Table III.3:Persistence of Different Inflation Rates - Whole Sample
Inflation Persistence - SARC Estimates
Time Period: 2000-2016Time Period: 2009-2016
No. of countriesHeadlineFoodNF/WFPood minus NFNFHeadlineFoodNF/NFFood minus NFNF
SSA410.350.240.230.010.260.070.25−0.17
MIC110.450.430.310.120.260.160.080.08
LIC300.330.180.180.000.260.050.26−0.20
WAEMU30.190.150.100.05−0.11−0.190.21−0.40
CEMAC5−0.06−0.11−0.370.270.02−0.13−0.470.34
EAC 550.280.130.56−0.430.260.070.55−0.48
Oil Exporters5−0.020.03−0.020.060.13−0.02−0.020.01
Fragile130.080.040.010.030.12−0.110.31−0.42
Notes: Inflation used for these calculations is QoQ, annualized. The median SARC estimate is used for each grouping.Source: Author calculations
Notes: Inflation used for these calculations is QoQ, annualized. The median SARC estimate is used for each grouping.Source: Author calculations

SARC estimates for each country (Annex 2 Table A.7) and Figure III.3 below provide the distribution of these estimates. The distribution of the SARC estimates for food inflation appears to have shifted down and leftwards from the period 2000-16 to 2009-16 (Figure III.3 Panel A). This shows that the decreasing persistence of food inflation is broadly representative across SSA. The persistence estimates of NF/NF inflation show a flattening of the distribution with the mean remaining broadly the same (Figure III.3 Panel B).14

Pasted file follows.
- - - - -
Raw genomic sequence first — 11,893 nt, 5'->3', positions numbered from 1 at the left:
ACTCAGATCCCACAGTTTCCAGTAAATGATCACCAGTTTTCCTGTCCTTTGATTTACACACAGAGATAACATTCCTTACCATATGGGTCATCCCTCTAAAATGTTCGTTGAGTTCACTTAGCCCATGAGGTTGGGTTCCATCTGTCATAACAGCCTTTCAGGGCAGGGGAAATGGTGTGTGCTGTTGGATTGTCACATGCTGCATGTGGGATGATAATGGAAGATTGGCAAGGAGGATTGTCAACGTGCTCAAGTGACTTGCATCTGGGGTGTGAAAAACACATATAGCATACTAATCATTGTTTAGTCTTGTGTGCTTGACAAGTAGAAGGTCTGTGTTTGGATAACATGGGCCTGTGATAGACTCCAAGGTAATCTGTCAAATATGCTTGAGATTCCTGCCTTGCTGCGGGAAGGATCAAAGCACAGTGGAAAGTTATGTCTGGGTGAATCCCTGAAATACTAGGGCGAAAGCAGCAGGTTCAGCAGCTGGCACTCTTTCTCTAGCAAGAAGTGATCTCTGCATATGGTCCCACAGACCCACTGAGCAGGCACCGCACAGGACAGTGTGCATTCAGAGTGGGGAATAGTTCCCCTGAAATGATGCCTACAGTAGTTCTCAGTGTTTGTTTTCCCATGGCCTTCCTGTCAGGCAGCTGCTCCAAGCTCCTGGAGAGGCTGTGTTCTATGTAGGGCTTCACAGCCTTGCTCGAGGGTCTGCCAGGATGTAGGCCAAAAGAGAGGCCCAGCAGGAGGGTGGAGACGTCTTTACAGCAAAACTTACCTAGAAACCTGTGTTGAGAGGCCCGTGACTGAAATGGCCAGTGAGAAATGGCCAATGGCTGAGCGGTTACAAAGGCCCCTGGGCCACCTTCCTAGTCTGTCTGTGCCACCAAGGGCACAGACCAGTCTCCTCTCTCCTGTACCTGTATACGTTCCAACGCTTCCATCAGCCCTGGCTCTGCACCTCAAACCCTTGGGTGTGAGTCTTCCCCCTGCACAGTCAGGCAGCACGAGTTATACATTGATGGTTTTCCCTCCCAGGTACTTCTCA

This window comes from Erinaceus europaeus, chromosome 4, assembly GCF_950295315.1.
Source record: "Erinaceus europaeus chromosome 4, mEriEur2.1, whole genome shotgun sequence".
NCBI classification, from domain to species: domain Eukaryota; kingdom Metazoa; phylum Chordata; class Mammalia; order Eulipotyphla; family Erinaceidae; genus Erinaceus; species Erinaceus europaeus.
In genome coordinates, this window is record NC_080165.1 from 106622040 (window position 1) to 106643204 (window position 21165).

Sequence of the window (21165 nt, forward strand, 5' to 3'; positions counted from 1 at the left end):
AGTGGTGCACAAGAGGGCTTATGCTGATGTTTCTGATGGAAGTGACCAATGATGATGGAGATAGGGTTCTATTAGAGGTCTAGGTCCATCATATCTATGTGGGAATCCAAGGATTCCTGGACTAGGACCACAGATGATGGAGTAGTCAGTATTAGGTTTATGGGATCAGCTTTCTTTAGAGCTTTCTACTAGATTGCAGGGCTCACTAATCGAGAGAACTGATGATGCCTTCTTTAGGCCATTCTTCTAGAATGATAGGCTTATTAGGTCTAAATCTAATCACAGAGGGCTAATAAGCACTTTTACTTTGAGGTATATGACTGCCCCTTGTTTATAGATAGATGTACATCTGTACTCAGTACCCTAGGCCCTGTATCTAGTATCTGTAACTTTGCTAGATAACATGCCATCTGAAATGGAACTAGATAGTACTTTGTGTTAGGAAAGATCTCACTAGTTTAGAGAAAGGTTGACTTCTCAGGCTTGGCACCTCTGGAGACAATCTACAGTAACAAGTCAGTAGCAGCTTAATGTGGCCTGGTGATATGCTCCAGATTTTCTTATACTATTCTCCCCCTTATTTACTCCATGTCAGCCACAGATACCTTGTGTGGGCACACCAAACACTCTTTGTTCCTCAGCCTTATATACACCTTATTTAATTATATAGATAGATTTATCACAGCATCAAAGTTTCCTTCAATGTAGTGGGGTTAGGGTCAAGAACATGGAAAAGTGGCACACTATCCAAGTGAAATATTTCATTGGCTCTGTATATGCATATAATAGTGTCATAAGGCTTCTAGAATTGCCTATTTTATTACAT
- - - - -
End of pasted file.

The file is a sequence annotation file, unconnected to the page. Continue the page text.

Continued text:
Figure III.3:Distribution of Inflation Persistence (SARC Estimates) across SSA

Notes: Vertical lines represent the means. Inflation used for these calculations is QoQ, annualized.

Source: Author calculations

The above finding corresponds with the summary results in Table III.3. That is, in the period from 2000 to 2016, food inflation was at least as persistent as NF/NF inflation (and in many cases more persistent) with around 60 percent of countries experiencing food inflation that is more persistent than NF/NF inflation. But in the 2009-16 period, food inflation has become much less persistent, with close to 70 percent of countries in SSA witnessing a fall in the persistence of food inflation since the 2000-16 period. Indeed, in the 2009-16 period, food inflation is less persistent than NF/NF inflation in over 60 percent of countries.